My philosophical research revolves around two main projects. The first concerns the representational theory of consciousness and the role it can play in constructing a scientific explanation of consciousness. The second project investigates the role of consciousness in grounding meaning, concepts, and non-conscious mental states.
I'm involved in a number of computing projects that support research in philosophy:
PhilPapers: Online Research in Philosophy. David Chalmers and I launched PhilPapers in 2009. It's a search index and structured bibliography of philosophy books and articles with a number of crowd-sourcing features. I continue to maintain PhilPapers. Today, PhilPapers has over two million index entries, 6,000 bibliographies, 170,000 registered users, and 650 editors.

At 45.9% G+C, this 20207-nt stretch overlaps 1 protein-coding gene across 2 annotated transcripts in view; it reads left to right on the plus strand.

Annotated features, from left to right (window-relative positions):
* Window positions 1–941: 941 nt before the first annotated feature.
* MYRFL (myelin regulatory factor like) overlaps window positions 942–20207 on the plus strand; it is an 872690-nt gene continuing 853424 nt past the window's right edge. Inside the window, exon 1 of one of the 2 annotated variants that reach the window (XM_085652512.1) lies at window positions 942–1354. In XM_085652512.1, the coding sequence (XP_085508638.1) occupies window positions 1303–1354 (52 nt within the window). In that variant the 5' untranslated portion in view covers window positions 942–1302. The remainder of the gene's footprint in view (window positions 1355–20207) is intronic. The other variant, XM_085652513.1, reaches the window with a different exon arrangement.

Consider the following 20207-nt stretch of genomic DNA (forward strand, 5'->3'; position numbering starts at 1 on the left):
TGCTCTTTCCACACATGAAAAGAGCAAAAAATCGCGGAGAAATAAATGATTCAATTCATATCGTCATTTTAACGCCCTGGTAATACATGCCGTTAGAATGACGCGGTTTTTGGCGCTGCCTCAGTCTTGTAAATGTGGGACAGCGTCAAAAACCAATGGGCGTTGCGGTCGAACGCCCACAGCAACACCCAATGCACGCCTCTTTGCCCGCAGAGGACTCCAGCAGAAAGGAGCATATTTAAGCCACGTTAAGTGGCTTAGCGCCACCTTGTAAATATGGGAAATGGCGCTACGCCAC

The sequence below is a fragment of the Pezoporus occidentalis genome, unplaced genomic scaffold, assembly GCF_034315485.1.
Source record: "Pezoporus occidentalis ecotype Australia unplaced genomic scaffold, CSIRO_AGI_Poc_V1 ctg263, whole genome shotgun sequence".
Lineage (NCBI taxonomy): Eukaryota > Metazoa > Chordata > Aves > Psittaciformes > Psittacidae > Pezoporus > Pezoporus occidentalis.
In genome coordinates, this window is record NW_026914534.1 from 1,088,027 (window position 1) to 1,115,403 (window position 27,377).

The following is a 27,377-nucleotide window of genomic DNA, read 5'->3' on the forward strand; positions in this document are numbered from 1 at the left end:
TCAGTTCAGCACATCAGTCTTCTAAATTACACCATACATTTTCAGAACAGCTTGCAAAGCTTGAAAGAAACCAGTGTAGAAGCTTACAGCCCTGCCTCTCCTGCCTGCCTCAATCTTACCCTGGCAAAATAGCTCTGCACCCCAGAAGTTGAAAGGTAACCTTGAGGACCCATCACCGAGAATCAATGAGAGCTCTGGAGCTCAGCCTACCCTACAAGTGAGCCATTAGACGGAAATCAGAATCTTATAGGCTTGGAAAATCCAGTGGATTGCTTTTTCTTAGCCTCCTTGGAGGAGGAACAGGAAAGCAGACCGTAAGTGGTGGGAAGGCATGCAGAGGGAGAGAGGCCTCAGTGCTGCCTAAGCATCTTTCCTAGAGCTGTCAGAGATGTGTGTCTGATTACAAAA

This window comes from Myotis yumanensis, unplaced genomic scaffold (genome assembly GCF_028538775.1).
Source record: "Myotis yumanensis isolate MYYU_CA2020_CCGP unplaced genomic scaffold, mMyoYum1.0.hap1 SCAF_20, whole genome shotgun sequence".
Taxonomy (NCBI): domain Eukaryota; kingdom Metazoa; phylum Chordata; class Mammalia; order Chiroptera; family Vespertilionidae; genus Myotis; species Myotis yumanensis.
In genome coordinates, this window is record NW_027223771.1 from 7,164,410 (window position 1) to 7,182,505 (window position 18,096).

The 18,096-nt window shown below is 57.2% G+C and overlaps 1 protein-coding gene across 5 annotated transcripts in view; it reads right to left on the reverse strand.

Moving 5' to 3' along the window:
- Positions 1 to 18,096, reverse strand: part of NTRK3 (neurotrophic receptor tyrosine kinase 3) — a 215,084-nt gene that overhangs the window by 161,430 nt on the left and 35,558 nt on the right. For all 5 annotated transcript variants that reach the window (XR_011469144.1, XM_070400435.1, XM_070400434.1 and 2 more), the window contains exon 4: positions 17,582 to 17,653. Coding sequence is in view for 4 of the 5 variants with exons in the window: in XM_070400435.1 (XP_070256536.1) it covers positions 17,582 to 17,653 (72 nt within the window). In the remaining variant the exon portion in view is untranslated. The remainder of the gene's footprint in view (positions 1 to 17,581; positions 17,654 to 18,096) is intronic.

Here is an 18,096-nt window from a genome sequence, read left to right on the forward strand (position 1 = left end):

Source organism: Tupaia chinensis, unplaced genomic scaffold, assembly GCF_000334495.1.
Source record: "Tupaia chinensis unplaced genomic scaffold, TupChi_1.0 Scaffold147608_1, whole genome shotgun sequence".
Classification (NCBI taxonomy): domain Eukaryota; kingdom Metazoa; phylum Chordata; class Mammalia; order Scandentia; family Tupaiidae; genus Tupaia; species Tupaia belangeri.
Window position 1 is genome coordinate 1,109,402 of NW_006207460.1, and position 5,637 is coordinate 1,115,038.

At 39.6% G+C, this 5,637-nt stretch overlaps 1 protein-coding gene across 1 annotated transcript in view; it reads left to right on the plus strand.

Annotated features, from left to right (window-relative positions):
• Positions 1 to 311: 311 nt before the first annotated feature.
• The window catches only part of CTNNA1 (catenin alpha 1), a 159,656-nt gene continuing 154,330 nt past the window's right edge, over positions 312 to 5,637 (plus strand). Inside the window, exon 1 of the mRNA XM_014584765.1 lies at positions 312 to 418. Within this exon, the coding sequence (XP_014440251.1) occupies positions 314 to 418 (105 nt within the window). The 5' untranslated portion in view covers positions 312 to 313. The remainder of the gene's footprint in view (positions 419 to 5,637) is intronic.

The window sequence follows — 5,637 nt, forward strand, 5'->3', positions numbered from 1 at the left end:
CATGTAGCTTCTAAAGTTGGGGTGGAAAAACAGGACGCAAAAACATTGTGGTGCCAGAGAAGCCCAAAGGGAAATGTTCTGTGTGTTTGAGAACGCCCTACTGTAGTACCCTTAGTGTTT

PhilEvents, a comprehensive calendar of events in philosophy worldwide.
PhilJobs, the most complete database of jobs in philosophy.
Digging by Debating, an interdisciplinary project to integrate visualization techniques, bibliometrics, automated analysis, and crowd-sourcing into a tool that will generate new insights into the philosophical literature (in progress)
xEvents, a Blogger-like service to create PhilEvents-style academic calendars
PhilSurvey, a large scale follow up on the PhilPapers Philosophical Survey
Intermodal representationalists hold that the phenomenal characters of experiences are fully determined by their contents. In contrast, intramodal representationalists hold that the phenomenal characters of experiences are determined by their contents together with their intentional modes or manners of representation, which are non-representational features corresponding roughly to the sensory modalities. This paper discusses a kind of experience that militates for an intermodal representationalist view: intermodal experiences, experiences that unify experiences in different modalities. I argue that such experiences are much easier to explain on the intermodal view. [Contact me for a copy]